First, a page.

Lack of advertising ban in gambling plans ‘a gaping space’, say bereaved parents
An absence of a proposal to ban gambling advertising is a “gaping space” in Government plans, two bereaved parents campaigning for change have said.
Liz and Charles Ritchie, who set up the charity Gambling with Lives following the death of their 24-year-old son Jack in 2017, have vowed to continue their fight for reforms to an industry they said has caused a “national shame” through harms to those who are drawn in and become addicted.
The pair, who were due to speak on Capitol Hill in the US on Thursday about their campaigning, spoke to Culture Secretary Lucy Frazer after the publication of Government plans for a major shake-up of the industry’s regulations.
Mr and Mrs Ritchie, from Sheffield, have worked to raise awareness of gambling-related suicide which they say is directly linked to addictive betting products and the industry’s ‘predatory’ marketing practices.
Mrs Ritchie told the PA news agency that they expressed their “warm appreciation” to Ms Frazer for the “political feat of plate spinning” achieved by the eventual publication of the long-awaited and delayed White Paper.
But Mrs Ritchie said they and other affected families have been left “upset” by the framing of the plans, saying they had presented “this idea that most people gamble safely”.
She told PA: “I mean, for a start it’s not true, but also it’s completely dependent on what products you’re gambling on.”
Mr Ritchie added: “We fully welcome the fact that it has been published after such an enormous number of delays, but equally we made it clear that we thought lots of the areas of it were inadequate, and the secretary of state acknowledged that we would feel like that, but I think you know, there was that element from her of, there needs to be compromise for her to be able to get it through the House.
“And I guess that’s the reality of campaigning.”
Gambling with Lives has campaigned for the regulation of certain types of betting products, especially online, and for a gambling advertising ban.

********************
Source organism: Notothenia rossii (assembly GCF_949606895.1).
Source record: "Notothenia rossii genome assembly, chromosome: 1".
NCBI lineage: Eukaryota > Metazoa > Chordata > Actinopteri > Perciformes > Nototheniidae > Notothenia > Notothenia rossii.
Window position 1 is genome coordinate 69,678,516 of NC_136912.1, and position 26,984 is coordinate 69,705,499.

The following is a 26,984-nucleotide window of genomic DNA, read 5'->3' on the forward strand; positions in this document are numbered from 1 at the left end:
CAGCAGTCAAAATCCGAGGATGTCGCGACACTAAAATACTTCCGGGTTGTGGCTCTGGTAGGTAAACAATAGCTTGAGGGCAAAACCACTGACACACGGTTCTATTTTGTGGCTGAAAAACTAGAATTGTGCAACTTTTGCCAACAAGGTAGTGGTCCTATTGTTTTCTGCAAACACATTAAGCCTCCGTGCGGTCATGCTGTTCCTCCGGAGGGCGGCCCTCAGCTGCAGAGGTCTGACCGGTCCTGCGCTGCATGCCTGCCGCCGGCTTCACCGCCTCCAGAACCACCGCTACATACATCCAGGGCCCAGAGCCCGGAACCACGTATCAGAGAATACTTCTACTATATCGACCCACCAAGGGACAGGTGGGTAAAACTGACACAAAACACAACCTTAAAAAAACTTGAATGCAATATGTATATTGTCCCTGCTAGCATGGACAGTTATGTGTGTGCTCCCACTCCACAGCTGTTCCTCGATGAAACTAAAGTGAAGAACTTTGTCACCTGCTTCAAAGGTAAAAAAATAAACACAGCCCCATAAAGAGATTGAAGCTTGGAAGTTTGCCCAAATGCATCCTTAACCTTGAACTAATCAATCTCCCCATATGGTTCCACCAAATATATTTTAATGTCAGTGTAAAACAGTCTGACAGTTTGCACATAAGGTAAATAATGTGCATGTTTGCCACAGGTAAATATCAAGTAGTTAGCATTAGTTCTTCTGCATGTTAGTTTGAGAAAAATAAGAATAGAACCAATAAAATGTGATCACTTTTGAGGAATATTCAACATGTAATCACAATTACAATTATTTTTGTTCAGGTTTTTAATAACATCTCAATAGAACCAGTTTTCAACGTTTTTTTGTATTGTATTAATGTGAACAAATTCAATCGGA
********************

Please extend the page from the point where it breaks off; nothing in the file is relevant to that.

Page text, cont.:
Advertising is not included in the White Paper, something Mr Ritchie said is a huge absence.
He said: “I think, and most campaigners would agree, that that is the biggest hole in the White Paper. It is a gaping space.”
He added that he does not feel there is “anything significant in the pipeline” on that subject either.
With reference to advertising, Mrs Ritchie also called on media organisations to “look themselves in the mirror and say ‘do we really want our brand associated with deaths of young people?’”
She said it is “only a matter of time” before this changes, adding that there will be more deaths and more inquests and that it is “just a question of how many people die along the way” before changes are made.
The couple’s teacher son Jack died in Vietnam in November 2017.
In March 2022, Sheffield coroner David Urpeth said that his death was a “stark reminder of the terrible consequences that can flow from an addiction to gambling”, adding that the information about the dangers of gambling available at the time “was woefully inadequate and failed to meet Jack’s needs”.
Speaking after the inquest, Mr and Mrs Ritchie said their son “was abused by parasites who inflict life-threatening illness for profit”.
Mr Ritchie, a former civil servant, collated worldwide research in 2018 to conclude that between 250 and 650 people in the UK take their lives each year because of gambling.
On Thursday Mrs Ritchie told PA that everything they do “is about saying ‘we seek justice for Jack’”.
She added: “And not just for him, but for all the others too. Today, actually, we’ve been invited to speak on Capitol Hill in America.
“So I meant what I said before, which is that I think that the way that this is being spread around the world is a national shame. We should be ashamed of ourselves that we have let this happen.
“These are British companies harming other countries’ children, too. It’s a privilege to be invited to speak but we wish we didn’t have to.”
Mr Ritchie said they still feel a long way from where they want to be in terms of the extent of reforms they feel are needed.
He said: “It just feels that this is one small step, but in all honesty, it doesn’t feel as if we’re even halfway to the changes that are needed. So you know, it’s just another day, ok it’s a little tick that some things are happening, but our lives carry on as they were yesterday, and they will be tomorrow. We’ll be campaigning, we’ll be fighting.”